Economists are confusing. They often disagree about the most basic of ideas. But one thing no serious economist rejects is the important role of self-interest in promoting economic growth.

In fact, this idea has been a mainstay of economic theory for centuries. “It is not from the benevolence of the butcher, the brewer, or the baker that we expect our dinner,” wrote Adam Smith in 1776, “but from their regard for their own interest.”

Today, the importance of self-interest is all but taken for granted. Schools use grades to encourage students to learn. Employers offer bonuses for high-performing employees. Governments offer tax credit for environmentally friendly choices. Today, doubting self-interest’s role as a catalyst for economic growth is almost unheard of.

But unfortunately, pursuing self-interest can go too far.

In the introduction to his book “Economics as Religion,” Robert H. Nelson defines two types of self-interest. “Legitimate” self-interest, he says, is expressed through market processes: as people seek their own benefit, they produce and exchange in conjunction with others in order to build wealth. This is the same kind of self-interest Adam Smith described.

“Illegitimate” self-interest, on the other hand, is expressed in the form of deceit, coercion and violence—seeking their own benefit, people enrich themselves at the expense of those around them. This type of self-interest is usually condemned, and often illegal.

But while illegitimate self-interest may be rare in the United States on a large scale, this is not the case in many parts of the world. Political violence is common in east Africa. Government transparency is deficient in communist China. Police corruption is rampant in places like Sudan, Mexico and Afghanistan.

Americans often analyze these disadvantaged nations and blame certain public figures or features of regional economies like the presence of oil, drugs or famines. But what we often forget is that the same drive for success that fuels our own economic success creates economic disaster when unaccompanied by strong moral values.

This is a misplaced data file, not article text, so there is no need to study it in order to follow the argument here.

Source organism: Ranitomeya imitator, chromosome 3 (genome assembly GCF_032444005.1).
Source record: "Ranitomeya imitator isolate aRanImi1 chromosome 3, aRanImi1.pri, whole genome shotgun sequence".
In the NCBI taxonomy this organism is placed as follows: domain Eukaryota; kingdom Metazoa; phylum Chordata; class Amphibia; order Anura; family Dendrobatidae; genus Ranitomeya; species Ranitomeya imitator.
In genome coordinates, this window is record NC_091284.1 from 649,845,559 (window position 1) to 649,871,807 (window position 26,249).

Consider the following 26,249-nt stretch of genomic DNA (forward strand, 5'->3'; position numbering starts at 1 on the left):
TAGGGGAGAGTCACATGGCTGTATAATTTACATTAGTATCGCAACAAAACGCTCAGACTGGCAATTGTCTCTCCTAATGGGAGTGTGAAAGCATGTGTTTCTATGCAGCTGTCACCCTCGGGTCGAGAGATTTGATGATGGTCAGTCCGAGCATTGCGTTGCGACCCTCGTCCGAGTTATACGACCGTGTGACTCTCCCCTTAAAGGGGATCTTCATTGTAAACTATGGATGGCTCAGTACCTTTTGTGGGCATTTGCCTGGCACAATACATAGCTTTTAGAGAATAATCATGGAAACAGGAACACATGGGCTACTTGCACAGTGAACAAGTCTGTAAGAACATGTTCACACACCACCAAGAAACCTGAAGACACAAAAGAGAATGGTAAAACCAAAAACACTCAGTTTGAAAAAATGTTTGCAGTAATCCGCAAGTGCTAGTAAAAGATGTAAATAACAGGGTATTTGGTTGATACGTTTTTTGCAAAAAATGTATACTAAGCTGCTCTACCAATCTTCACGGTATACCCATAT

This is because self-interest is the most powerful force in the world. It fuels profit-making and charitable enterprises alike. It drives technological progress and entrepreneurial innovation. Yet without strong social pressure to restrain self-interest, economic mayhem results—regardless of financial conditions. As Nelson shows, the nation of Zambia was for years one of the largest recipients of foreign aid in Africa, yet the Zambian economy actually worsened during this same period. Much of this aid, he argues, went straight into the hands of oppressive political rulers who used it to serve their own ends without regard for the rights of their countrymen.

What Zambia lacked was a social system that upheld the values required for economic growth—values that encourage self-interest in the market yet condemn it as a way to harm others. Until these values exist, no amount of investment or aid will do any good. Self-interest will rule, as it always does, but only through the violence of those whose self-interest overcomes their respect for the rights of those around them.

Self-interest is the fount of economic growth. It is the catalyst for innovation and production. But it can also be the prime mover behind violence and corruption. Needless to say, values and capitalism go hand in hand. If either is left without the other, the economic blessings of self-interest will never be known.